David Mizner, Huffington Post
She thinks you're weak. She has no respect for you, and her lack of respect amounts to loathing--the kind of loathing that the powerful feel for the powerless. She's confident that progressives are too impotent, divided, and disorganized to deny her the nomination.
How else to explain her vote for the Lieberman-Kyl Amendment, which designates "Iran's Revolutionary Guards Corps as a foreign terrorist organization"? Do the math, people: the Revolution Guards are terrorists + Bush launched a global war on terror = _____. Jim Webb called the bill "Cheney's fondest pipe dream." Recall that "real men want to go to Tehran." Her vote tells you that she's cocikly crusing toward the nomination that the press has already awarded her. Her chief advisor, Mark "union buster" Penn has crunched the numbers and told her that she can defy the core beliefs of the party's core with impunity. She can prepare for the general election and focus on money and do AIPAC's bidding and still win the nomination.
John Edwards is betting she's wrong. Edwards is running a more progressive and populist campaign than Hillary, but the Clinton Machine, ever savvy, has convinced the MSM and even a few progressive bloggers that the differences between the two candidates are negligible. But Hillary's prowar vote on Thursday opened the door for Edwards and that night, at the debate in New Hampshire, he surged through.
"I voted for this war in Iraq, and I was wrong to vote for this war. And I accept responsibility for that. Senator Clinton also voted for this war.
"We learned a very different lesson from that. I have no intention of giving George Bush the authority to take the first step on a road to war with Iran.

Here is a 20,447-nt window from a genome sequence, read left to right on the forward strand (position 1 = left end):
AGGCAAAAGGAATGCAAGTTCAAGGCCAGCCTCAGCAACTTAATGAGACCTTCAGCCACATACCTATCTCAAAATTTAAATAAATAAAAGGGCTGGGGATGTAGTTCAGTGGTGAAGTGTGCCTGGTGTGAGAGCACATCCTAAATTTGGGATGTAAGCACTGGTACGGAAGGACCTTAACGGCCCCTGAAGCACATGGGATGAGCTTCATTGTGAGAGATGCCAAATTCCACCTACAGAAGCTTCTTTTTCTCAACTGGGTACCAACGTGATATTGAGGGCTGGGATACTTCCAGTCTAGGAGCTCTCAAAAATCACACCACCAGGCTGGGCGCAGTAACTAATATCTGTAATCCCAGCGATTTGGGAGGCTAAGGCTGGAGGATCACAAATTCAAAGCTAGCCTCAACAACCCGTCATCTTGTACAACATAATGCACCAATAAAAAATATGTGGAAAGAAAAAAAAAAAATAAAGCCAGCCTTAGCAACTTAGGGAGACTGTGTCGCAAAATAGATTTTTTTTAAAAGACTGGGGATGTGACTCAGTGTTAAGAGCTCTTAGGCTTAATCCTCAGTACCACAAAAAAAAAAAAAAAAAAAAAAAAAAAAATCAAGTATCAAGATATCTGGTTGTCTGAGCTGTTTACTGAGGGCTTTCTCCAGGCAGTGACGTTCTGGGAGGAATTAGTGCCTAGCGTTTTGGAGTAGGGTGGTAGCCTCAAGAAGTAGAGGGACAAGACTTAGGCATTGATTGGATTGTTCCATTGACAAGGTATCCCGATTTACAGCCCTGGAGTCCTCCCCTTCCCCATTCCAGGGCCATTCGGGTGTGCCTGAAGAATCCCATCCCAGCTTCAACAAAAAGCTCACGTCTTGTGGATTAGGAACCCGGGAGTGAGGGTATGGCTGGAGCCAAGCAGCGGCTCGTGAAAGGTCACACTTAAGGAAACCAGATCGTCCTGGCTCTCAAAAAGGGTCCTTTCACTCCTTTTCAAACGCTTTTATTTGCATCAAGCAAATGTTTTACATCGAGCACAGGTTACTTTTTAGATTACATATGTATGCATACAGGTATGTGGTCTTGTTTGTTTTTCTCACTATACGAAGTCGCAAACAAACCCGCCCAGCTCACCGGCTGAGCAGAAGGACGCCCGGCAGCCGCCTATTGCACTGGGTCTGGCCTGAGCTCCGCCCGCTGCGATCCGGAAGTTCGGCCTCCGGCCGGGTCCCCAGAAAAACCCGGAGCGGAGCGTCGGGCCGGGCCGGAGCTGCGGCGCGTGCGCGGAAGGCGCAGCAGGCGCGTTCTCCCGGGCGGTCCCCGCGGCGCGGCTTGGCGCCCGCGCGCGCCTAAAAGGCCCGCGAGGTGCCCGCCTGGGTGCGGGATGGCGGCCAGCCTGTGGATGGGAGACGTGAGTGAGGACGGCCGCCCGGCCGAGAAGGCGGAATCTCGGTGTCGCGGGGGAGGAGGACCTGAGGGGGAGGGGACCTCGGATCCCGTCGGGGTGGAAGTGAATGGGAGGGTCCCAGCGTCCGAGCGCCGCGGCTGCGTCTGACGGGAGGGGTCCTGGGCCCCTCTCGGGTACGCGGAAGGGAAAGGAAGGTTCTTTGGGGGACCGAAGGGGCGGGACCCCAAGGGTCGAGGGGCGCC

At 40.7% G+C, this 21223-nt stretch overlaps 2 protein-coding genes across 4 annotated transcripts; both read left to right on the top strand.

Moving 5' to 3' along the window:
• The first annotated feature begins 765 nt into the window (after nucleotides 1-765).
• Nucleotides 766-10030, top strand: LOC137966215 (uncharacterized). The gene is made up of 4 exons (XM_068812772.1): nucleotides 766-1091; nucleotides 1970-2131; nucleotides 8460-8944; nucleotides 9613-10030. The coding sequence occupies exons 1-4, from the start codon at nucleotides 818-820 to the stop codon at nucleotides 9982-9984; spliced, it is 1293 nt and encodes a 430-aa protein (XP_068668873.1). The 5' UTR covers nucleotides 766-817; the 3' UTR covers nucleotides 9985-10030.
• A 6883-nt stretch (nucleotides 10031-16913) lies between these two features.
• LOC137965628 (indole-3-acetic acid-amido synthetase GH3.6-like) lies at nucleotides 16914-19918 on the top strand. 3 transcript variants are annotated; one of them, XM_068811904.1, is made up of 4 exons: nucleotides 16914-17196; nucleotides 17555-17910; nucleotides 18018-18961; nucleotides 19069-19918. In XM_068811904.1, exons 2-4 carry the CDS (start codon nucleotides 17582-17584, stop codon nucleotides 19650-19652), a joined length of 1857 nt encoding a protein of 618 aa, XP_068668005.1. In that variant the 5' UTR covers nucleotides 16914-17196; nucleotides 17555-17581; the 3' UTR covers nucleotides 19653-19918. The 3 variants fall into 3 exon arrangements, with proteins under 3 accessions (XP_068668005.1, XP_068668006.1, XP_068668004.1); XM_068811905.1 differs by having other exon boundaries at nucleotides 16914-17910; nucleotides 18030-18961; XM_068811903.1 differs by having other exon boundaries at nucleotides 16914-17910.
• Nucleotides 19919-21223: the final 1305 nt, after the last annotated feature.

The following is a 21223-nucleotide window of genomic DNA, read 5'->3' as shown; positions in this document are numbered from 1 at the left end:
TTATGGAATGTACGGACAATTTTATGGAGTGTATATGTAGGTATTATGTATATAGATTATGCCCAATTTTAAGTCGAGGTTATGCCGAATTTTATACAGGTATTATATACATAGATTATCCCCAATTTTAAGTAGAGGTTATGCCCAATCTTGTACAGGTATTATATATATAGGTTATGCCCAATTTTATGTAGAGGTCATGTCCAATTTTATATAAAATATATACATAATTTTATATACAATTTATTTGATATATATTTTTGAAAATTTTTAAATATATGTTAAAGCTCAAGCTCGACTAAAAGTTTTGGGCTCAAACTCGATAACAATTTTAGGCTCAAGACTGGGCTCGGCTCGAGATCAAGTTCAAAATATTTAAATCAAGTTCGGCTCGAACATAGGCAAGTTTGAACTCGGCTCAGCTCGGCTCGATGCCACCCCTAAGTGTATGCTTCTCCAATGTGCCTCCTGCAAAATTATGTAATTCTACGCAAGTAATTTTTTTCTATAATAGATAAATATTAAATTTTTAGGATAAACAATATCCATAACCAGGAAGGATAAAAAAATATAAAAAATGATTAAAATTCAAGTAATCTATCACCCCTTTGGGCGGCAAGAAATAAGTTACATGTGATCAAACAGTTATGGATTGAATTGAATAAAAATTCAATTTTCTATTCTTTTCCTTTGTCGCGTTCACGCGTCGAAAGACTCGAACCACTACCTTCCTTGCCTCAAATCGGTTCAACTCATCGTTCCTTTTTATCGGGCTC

"And I think that vote today, which Senator Biden and Senator Dodd voted against, and they were correct to vote against it, is a clear indication of the approach that all of us would take with the situation in Iran because what I learned in my vote on Iraq was you cannot give this president the authority and you can't even give him the first step in that authority because he cannot be trusted."
In a better, more logical world--one in which the war in Iraq had transformed the politics of national security--Edwards would have said that the lesson he learned from his vote on Iraq is not just that you can't trust George Bush but also that warmongering leads to war, which leads to occupation, which leads to disaster, or that change must come from within countries, that it cannot be imposed.
Nonetheless, the point was made. Edwards articulated an important difference between him and Clinton, and it's a difference that all Democrats, not just progressives, will grasp. With his commanding debate performance and that answer in particular, Edwards solidified his status as Clinton's main challenger.
We can argue till the troops come home about who, Obama or Edwards, is the superior progressive--indeed, in a subsequent post, I'll make the case for Edwards--but one thing is clear: only Edwards has been willing to challenge Clinton on ideological grounds. He has blasted her relentless corporatism and now, with this statement, her militarism as well.
This is not the first instance in the race that Edwards has carved out an important difference on national security. Unlike Clinton, he opposes the very concept of a global war against terrorism. And unlike Clinton, he backed the Webb Amendment, which would have made it a crime for Bush to attack Iran without Congressional authorization--a position that won Edwards no friends at AIPAC, which killed a similar measure in the House. And unlike Clinton, who would give Bush the 92,000 new troops he wants, Edwards isn't committed to making our monstrous military more monstrous. Huge issues, real differences.
Hillary thinks you won't pay attention to the differences, just as she thinks she can get away with casting a prowar vote in the middle of the race for the Democratic nominaton. John Edwards hope she's wrong.
So do I.